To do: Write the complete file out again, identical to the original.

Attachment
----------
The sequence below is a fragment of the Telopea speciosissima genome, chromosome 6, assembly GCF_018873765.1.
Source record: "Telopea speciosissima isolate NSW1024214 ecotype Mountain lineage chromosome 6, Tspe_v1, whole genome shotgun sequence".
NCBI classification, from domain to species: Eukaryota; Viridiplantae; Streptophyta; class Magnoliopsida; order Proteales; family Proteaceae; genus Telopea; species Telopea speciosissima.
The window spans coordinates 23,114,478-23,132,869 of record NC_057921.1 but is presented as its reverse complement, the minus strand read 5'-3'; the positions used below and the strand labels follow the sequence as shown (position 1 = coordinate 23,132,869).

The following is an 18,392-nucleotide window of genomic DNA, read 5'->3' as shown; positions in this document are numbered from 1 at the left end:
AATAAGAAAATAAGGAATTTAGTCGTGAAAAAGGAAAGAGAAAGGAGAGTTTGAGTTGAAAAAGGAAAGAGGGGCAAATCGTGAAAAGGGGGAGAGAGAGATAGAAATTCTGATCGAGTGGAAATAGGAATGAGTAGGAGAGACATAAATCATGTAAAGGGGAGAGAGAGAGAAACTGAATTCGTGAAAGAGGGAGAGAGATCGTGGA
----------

The sequence below is a fragment of the Telopea speciosissima genome, chromosome 6, assembly GCF_018873765.1.
Source record: "Telopea speciosissima isolate NSW1024214 ecotype Mountain lineage chromosome 6, Tspe_v1, whole genome shotgun sequence".
NCBI classification, from domain to species: Eukaryota; Viridiplantae; Streptophyta; class Magnoliopsida; order Proteales; family Proteaceae; genus Telopea; species Telopea speciosissima.
The window spans coordinates 23,114,478-23,132,869 of record NC_057921.1 but is presented as its reverse complement, the minus strand read 5'-3'; the positions used below and the strand labels follow the sequence as shown (position 1 = coordinate 23,132,869).

The following is an 18,392-nucleotide window of genomic DNA, read 5'->3' as shown; positions in this document are numbered from 1 at the left end:
AATAAGAAAATAAGGAATTTAGTCGTGAAAAAGGAAAGAGAAAGGAGAGTTTGAGTTGAAAAAGGAAAGAGGGGCAAATCGTGAAAAGGGGGAGAGAGAGATAGAAATTCTGATCGAGTGGAAATAGGAATGAGTAGGAGAGACATAAATCATGTAAAGGGGAGAGAGAGAGAAACTGAATTCGTGAAAGAGGGAGAGAGATCGTGGA